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Pardoning Racism

Joe Arpaio with detainees at his Tent City, which has been slapped with a federal lawsuit. Peter Yang

Before he was voted out of office, ending his 24-year reign of terror, former Sheriff Joe Arpaio committed serial violations of the constitutional rights of Arizonans, but largely avoided being held personally accountable. Courts repeatedly found that Arpaio had violated the law, but because he was sued in his official capacity, it was Maricopa County on the hook for millions of dollars in civil damages. It was only after Arpaio repeatedly and openly defied a court order that he faced a criminal charge for contempt of court. His disobeying and lying to a federal court resulted in a misdemeanor conviction for which Arpaio could have been sentenced up to six months in jail.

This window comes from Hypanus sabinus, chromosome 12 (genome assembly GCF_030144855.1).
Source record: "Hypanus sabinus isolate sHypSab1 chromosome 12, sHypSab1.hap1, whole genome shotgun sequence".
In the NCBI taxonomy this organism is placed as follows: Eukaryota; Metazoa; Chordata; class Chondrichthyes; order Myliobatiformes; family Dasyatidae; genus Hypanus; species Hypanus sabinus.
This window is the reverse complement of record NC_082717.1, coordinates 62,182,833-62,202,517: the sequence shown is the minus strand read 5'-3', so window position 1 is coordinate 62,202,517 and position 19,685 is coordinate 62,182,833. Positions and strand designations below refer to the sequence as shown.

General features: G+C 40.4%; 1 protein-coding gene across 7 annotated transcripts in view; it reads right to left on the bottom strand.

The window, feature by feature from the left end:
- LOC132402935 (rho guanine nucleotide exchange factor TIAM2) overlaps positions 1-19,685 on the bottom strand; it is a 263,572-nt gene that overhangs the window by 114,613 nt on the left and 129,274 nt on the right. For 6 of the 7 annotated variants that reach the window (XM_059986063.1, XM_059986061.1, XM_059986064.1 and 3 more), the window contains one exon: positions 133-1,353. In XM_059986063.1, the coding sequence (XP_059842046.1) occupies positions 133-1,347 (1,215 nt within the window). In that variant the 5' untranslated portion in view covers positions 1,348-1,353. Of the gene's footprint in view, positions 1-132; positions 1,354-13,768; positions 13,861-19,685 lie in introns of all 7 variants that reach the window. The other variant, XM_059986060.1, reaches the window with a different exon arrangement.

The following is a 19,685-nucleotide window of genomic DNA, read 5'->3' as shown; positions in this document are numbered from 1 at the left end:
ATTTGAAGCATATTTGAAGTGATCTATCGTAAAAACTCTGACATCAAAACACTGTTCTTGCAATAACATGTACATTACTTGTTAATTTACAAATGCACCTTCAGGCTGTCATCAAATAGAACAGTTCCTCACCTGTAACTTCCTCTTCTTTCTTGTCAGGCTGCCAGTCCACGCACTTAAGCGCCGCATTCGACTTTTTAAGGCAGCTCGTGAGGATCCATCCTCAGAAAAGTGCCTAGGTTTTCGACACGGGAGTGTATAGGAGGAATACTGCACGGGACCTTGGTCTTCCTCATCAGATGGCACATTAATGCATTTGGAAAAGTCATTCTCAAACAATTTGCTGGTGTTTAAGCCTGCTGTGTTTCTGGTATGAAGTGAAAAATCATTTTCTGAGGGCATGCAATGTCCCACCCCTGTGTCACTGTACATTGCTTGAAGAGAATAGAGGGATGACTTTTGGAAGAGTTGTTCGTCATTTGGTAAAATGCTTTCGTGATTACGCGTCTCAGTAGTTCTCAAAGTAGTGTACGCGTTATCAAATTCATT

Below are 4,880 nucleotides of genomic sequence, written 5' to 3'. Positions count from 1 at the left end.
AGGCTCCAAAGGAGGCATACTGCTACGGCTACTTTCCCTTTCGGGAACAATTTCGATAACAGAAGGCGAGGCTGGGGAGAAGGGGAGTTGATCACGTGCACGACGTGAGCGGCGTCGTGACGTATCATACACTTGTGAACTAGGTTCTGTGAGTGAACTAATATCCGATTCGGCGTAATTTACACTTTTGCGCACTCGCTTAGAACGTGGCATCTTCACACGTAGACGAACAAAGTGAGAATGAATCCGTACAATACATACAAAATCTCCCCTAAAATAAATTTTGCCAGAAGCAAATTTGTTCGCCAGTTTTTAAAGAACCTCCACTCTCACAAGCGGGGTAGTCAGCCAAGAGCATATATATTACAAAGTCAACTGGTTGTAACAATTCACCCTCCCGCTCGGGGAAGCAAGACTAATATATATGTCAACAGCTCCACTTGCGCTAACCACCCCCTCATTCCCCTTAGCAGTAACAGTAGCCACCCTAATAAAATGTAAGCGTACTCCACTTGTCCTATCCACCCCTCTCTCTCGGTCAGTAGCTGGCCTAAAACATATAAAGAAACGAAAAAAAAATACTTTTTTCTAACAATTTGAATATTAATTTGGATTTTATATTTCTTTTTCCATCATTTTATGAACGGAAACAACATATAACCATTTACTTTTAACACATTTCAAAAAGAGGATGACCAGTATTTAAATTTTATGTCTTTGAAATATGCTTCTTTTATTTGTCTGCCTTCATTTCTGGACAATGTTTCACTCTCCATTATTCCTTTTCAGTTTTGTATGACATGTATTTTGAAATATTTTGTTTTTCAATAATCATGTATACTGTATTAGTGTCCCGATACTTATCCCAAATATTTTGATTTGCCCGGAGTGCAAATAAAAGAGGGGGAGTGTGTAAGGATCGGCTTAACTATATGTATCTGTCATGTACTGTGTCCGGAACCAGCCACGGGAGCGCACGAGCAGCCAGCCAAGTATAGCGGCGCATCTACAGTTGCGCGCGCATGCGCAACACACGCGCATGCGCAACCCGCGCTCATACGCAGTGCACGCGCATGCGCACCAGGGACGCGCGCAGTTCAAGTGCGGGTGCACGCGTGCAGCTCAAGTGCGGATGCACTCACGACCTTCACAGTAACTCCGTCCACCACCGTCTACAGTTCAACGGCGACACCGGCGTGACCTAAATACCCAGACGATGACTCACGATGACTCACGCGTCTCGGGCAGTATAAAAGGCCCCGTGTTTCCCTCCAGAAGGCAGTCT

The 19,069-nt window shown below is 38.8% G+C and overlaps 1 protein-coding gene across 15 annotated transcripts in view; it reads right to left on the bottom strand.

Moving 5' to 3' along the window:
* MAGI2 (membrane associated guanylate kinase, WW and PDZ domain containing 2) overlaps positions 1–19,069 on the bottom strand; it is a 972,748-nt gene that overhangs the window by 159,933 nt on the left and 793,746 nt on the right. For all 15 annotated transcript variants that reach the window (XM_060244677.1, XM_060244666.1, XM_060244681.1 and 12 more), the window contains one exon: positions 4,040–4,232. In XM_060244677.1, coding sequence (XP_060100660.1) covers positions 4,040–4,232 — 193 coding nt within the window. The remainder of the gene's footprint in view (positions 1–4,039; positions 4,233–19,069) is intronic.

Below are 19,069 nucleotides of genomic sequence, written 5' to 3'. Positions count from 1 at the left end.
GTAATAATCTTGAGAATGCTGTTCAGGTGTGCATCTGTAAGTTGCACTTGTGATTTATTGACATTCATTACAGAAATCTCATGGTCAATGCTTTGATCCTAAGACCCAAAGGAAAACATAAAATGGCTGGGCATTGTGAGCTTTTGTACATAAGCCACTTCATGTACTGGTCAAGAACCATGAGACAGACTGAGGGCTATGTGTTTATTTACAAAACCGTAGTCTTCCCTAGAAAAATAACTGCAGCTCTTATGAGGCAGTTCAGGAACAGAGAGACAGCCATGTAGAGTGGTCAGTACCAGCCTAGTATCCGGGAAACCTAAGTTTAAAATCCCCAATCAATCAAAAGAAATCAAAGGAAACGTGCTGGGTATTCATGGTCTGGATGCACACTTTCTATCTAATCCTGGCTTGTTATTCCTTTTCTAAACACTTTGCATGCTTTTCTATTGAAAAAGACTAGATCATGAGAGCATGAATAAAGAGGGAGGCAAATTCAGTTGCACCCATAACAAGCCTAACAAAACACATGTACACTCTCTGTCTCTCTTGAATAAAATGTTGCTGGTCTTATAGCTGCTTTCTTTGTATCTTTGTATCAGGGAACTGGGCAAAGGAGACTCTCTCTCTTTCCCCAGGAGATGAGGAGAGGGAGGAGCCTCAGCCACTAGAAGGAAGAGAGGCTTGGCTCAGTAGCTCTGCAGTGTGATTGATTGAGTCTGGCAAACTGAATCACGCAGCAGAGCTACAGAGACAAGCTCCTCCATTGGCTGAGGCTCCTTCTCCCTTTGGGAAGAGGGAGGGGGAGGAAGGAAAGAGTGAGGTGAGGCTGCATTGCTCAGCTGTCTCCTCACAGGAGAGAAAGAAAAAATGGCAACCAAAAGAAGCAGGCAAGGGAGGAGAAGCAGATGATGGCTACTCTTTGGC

Why it matters: Trump claimed at his Arizona campaign rally last week that Arpaio was convicted for “doing his job.” In Trump’s mind, the job of law enforcement is to make life miserable for those he deems undesirable – typically, black and brown people and political opponents – whether or not they have been found guilty of any crime and without regard to whether the punishment is lawful even for those who are found guilty. By pardoning someone with Arpaio’s history of illegally targeting racial minorities, Trump endorsed the use of policing practices to deprive people of color of their rights under the Constitution. Furthermore, by pardoning Arpaio for the specific crime of defying a court order, Trump announced his intention to free his cronies from accountability for lawbreaking, raising the possibility that he will discourage his campaign associates from providing evidence in the Russia investigation with the promise of pardons if they are held in contempt of Congress or the courts.

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